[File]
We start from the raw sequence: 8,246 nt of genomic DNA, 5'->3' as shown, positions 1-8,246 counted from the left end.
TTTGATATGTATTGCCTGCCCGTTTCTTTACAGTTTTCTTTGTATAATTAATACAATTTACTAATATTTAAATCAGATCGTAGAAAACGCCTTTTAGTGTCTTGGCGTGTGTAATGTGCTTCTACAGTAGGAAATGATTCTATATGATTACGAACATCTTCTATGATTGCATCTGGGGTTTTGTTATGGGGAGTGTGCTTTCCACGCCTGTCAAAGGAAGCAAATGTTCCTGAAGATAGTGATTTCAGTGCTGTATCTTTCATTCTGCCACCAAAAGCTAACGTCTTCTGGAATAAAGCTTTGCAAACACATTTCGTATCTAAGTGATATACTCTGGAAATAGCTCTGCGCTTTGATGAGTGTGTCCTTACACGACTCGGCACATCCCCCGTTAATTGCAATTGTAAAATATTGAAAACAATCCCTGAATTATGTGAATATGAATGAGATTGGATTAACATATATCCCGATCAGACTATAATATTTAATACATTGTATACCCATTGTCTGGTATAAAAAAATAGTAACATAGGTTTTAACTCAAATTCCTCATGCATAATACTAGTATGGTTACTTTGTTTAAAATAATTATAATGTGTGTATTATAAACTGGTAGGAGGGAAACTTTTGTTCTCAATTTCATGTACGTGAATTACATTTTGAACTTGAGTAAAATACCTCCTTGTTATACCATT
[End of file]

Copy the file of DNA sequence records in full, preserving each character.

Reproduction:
We start from the raw sequence: 8,246 nt of genomic DNA, 5'->3' as shown, positions 1-8,246 counted from the left end.
TTTGATATGTATTGCCTGCCCGTTTCTTTACAGTTTTCTTTGTATAATTAATACAATTTACTAATATTTAAATCAGATCGTAGAAAACGCCTTTTAGTGTCTTGGCGTGTGTAATGTGCTTCTACAGTAGGAAATGATTCTATATGATTACGAACATCTTCTATGATTGCATCTGGGGTTTTGTTATGGGGAGTGTGCTTTCCACGCCTGTCAAAGGAAGCAAATGTTCCTGAAGATAGTGATTTCAGTGCTGTATCTTTCATTCTGCCACCAAAAGCTAACGTCTTCTGGAATAAAGCTTTGCAAACACATTTCGTATCTAAGTGATATACTCTGGAAATAGCTCTGCGCTTTGATGAGTGTGTCCTTACACGACTCGGCACATCCCCCGTTAATTGCAATTGTAAAATATTGAAAACAATCCCTGAATTATGTGAATATGAATGAGATTGGATTAACATATATCCCGATCAGACTATAATATTTAATACATTGTATACCCATTGTCTGGTATAAAAAAATAGTAACATAGGTTTTAACTCAAATTCCTCATGCATAATACTAGTATGGTTACTTTGTTTAAAATAATTATAATGTGTGTATTATAAACTGGTAGGAGGGAAACTTTTGTTCTCAATTTCATGTACGTGAATTACATTTTGAACTTGAGTAAAATACCTCCTTGTTATACCATT